The path to sustainable design got a new branch recently. Or perhaps it is more accurately characterized as an heirloom scion grafted onto the growing family tree of the green movement. The Architecture Foundation of British Columbia announced a competition to design a new house using only “materials and systems made/ manufactured / recycled within 100 miles of the City of Vancouver.” Additional parameters include a maximum area of 1,200 square feet and 4 occupants. Affordability is not the focus of this competition but certainly an important consideration for any real-life project.
While the 100 Mile House idea might seem revolutionary, in some ways it is a return to fundamental ways of designing and building. Materials found close to a site are uniquely adapted to the enviromental conditions of a given region. Vernacular architecture grew out of low-tech (although not unsophisticated) responses to site conditions and building methods and varies considerably from region to region throughout time.
The experience of realizing the design and construction of a 100-mile house near Vancouver provides examples of the challenges and rewards of this approach. Writer and naturalist Briony Penn describes the experience as “fun” in a Good Design article by Mark Boyer. While Vancouver is a major city it is also rich in natural resources and production of wood and other building materials. The 100-mile restriction may be more onerous in a region focused on a different industry or geographically more dispersed. But if this movement gains a foothold it could lead to a revival of smaller and decentralized manufacturing and resource management initiatives to revitalize regional economies and job creation.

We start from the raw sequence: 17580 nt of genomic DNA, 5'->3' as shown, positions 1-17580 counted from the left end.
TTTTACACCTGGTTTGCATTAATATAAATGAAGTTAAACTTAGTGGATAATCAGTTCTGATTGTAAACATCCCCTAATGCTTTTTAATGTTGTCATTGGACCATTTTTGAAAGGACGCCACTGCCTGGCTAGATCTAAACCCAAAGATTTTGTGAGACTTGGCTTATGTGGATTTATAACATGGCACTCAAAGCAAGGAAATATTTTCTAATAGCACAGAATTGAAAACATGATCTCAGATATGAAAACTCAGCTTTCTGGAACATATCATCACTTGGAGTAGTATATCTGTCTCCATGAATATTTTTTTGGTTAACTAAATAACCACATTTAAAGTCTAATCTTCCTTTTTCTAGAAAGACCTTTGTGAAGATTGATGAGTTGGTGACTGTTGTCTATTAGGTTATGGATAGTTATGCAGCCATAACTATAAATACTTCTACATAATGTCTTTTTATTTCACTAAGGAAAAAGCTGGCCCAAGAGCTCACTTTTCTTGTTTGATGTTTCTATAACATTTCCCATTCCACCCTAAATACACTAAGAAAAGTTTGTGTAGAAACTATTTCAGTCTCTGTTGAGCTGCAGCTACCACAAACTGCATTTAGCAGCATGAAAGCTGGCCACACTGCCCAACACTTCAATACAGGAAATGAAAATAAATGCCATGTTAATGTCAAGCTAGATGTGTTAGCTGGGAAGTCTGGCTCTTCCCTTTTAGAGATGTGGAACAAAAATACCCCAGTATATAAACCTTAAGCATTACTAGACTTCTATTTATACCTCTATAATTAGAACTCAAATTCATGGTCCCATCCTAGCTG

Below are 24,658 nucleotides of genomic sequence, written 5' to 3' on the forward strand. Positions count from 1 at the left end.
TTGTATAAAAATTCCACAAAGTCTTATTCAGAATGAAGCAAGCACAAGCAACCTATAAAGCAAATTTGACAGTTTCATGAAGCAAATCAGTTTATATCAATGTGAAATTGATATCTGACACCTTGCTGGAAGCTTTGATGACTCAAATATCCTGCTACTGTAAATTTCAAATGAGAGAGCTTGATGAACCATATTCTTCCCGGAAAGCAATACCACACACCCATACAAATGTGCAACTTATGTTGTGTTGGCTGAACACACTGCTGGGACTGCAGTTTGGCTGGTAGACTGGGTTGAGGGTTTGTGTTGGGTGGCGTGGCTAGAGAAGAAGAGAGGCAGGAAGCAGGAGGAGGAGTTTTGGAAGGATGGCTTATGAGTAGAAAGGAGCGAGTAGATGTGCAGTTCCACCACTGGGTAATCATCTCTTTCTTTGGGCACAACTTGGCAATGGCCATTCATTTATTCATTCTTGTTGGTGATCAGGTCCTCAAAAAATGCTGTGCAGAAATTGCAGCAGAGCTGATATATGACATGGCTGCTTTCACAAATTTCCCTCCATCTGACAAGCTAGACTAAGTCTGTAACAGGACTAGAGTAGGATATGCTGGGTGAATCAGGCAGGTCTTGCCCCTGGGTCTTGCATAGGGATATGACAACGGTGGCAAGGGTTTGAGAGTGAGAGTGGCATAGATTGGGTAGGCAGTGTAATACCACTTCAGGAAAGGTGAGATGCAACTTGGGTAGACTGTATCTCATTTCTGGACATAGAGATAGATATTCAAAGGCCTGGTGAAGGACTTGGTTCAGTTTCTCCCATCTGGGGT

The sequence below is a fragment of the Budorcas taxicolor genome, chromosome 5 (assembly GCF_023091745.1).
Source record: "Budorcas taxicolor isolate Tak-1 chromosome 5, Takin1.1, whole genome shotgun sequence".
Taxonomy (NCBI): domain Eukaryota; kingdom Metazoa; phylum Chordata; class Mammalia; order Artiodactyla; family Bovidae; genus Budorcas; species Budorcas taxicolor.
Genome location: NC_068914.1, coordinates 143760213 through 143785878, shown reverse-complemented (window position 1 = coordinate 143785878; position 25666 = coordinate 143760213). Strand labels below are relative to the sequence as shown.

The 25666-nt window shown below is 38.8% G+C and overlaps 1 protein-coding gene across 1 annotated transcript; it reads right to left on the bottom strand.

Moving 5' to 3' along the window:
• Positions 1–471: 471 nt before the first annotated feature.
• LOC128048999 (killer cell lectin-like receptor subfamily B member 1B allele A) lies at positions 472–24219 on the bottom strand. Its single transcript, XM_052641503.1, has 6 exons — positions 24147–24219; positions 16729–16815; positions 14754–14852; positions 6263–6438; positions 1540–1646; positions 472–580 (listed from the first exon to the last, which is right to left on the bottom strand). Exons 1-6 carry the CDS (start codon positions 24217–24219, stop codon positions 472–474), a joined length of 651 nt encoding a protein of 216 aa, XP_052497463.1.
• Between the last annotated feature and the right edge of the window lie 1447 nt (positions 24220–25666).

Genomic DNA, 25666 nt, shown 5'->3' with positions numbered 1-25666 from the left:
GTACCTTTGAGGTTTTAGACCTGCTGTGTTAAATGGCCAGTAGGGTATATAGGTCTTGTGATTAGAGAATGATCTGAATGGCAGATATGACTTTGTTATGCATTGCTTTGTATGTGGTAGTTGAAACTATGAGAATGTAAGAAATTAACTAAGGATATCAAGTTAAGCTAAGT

Early human settlements were scaled to the distance a person could cover on foot then on horseback/donkey then wooden carriage and bicycle and motorized vehicle. Now we zip from one continent to another in a matter of hours. It is understandable that the footprint of our buildings and their provenance has expanded with our highway systems and passports. Now that we have discovered the whole wide world (superficially or otherwise) the 100-mile House Challenge asks us to reconsider our own backyards and Main Streets. The satisfaction of building a home by supporting businesses that build community is akin to exploring a new country by revisiting our old ways.